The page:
Maybe. I think that viewing “technology” as the product not simply of a linear progression of machinery but also of contemporaneous creative artistic visions (which don’t necessarily follow a similarly linear path) can elucidate those aspects which make devices, software, and services appealing to people. Most individuals don’t know that much (and don’t care) about specifications, and in many cases likely cannot notice a huge difference between one product generation and another. But despite this general lack of hairsplitting over spec bumps and generation-to-generation changes, people do gravitate toward general product categories while shying away from others. iPad vs Surface, or Android vs BlackBerry, are some examples. In other words, people have good sense in differentiating categories, if not technical details.

But what do some of those more attractive categories have in common? For one, they were not totally obvious when they debuted. The iPad was based on almost no market research and resurrected a category – tablet PCs – which had been abandoned by other companies marching along on their own paths of “progress,” and which completed a circle back to nigh-ancient means of human interface design and input. Android made a wonky Linux-based cellphone OS successful during an era when most computing was still done thru closed-source Windows. And the iPhone? Well “[S]ometimes you see a new innovation and it so upsets the world’s expectations, it’s such a brilliant non sequitur, that you can’t imagine the events that must have lead to such an invention. You wonder what the story was,” is how one man put it.

On the other end of the spectrum, you have too-obvious devices like touch-enabled ultrabooks, the Surface line, and basically everything BlackBerry has released in the wake of the iPhone 3G shattering its reason to exist. They don’t fit into coherent categories, don’t do any single thing well, and only exist to loudly announce that they’re The Future, without doing the work necessary to qualify as such.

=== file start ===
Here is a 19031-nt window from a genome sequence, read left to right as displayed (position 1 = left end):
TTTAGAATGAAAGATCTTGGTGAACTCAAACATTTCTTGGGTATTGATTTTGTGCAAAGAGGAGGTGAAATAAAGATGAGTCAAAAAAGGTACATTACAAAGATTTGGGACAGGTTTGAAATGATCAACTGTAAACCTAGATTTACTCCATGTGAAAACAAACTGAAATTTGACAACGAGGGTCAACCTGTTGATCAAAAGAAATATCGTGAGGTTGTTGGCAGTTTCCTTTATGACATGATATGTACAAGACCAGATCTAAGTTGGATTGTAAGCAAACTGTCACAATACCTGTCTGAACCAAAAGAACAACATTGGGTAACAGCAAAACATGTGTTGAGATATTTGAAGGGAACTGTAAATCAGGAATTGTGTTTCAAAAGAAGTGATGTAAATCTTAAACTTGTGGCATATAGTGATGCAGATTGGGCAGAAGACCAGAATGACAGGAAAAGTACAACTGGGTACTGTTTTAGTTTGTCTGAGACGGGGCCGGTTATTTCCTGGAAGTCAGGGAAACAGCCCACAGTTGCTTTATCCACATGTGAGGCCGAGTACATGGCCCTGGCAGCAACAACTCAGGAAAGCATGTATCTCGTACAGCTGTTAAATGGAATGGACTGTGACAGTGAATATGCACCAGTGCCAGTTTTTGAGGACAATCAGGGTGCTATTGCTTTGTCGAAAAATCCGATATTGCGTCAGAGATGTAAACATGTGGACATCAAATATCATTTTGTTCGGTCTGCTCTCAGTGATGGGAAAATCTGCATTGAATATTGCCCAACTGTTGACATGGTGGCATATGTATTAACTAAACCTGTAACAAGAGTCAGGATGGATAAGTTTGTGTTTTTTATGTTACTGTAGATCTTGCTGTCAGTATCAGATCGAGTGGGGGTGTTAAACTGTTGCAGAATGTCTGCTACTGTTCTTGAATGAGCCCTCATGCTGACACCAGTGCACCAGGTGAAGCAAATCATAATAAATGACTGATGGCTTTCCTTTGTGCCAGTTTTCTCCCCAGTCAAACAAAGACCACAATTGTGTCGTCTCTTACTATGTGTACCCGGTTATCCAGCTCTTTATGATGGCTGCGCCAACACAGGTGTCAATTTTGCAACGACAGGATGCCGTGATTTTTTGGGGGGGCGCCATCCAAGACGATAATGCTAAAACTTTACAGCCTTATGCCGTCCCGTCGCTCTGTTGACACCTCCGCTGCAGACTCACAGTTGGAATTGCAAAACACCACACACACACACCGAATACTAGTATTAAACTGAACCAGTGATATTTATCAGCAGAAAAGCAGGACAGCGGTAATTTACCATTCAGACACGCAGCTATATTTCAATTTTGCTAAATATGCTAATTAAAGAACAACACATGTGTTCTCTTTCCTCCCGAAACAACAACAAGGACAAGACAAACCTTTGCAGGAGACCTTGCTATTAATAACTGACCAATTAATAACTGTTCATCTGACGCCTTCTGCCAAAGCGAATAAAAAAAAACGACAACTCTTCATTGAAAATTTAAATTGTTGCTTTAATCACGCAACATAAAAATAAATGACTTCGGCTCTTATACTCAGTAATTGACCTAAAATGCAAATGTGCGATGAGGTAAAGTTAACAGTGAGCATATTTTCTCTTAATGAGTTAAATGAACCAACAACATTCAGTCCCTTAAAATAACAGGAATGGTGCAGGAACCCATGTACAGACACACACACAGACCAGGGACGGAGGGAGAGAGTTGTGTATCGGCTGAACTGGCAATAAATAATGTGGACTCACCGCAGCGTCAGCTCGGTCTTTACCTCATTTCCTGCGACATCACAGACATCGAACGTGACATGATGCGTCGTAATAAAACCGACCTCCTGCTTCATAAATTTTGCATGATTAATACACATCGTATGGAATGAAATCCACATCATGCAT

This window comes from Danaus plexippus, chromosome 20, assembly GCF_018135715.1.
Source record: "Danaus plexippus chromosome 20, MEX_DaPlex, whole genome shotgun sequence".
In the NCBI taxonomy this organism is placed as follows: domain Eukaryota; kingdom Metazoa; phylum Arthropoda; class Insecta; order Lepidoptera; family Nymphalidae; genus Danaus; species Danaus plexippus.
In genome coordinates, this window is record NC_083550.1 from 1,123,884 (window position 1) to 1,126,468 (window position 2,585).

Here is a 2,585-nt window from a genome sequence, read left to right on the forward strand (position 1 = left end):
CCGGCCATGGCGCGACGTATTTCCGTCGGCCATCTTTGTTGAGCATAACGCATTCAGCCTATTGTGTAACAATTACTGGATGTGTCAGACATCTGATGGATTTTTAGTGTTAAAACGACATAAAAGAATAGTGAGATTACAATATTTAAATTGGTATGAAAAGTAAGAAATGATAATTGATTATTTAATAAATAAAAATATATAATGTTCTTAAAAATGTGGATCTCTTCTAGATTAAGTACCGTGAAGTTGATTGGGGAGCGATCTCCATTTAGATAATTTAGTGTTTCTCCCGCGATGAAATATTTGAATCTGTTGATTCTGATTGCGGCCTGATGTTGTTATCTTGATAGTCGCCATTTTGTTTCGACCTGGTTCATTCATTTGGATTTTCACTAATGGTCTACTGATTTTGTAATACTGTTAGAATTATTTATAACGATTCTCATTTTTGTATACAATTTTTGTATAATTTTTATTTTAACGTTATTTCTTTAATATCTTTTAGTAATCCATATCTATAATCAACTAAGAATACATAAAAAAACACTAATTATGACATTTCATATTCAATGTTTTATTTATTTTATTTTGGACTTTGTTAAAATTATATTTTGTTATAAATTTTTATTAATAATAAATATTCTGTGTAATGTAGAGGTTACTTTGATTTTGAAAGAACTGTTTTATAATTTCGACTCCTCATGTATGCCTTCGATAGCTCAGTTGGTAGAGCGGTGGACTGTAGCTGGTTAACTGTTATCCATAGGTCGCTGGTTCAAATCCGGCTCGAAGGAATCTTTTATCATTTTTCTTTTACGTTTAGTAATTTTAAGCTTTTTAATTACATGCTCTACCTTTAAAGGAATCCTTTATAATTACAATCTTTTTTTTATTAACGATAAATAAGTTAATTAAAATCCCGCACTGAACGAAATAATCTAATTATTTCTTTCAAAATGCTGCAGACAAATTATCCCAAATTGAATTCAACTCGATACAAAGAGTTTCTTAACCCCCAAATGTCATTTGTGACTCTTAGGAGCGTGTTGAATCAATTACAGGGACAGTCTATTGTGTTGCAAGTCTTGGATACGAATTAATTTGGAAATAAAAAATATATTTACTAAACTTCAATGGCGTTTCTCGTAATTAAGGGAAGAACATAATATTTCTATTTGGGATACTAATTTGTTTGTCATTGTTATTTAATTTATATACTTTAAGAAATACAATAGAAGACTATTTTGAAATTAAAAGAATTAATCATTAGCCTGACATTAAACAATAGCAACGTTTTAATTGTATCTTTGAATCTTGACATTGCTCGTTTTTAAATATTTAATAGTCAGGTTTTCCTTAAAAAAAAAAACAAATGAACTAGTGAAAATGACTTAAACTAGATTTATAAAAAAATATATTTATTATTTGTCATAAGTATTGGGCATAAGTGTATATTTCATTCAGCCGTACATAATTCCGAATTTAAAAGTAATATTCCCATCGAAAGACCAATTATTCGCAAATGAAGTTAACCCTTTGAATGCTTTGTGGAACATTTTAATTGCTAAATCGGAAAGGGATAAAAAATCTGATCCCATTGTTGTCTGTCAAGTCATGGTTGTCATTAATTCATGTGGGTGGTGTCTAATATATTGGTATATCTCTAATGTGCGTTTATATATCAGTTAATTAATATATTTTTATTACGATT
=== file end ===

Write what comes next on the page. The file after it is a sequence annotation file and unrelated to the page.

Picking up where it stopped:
Google Glass is obvious. It hasn’t even been released yet and it already has its own mythology, about how it is driving (despite not being widely available) us into the era of “wearable computing” and, more importantly, stealing the mantle of innovation from Apple, who still prefers to do quaint things like wait until a product is finished and salable before thrusting it upon the public. Heads-up displays may someday be a viable product category, but this specific product – Google Glass – is going to be a flop.

Now, I’m obviously no Apple apologist, but the tech press has just gone nuts searching for any sign of weakness at Apple, such that they’re willing to drape Samsung’s specs-loaded, capable but boring phones with the mantle of “innovation” and, now, they’re eager to deem Glass the next phase in computing. It is one of the biggest beneficiaries of the anti-Apple wave, as well as a great litmus test of just how nuts said wave has become: “look! this unreleased product is already disrupting the iPhone!”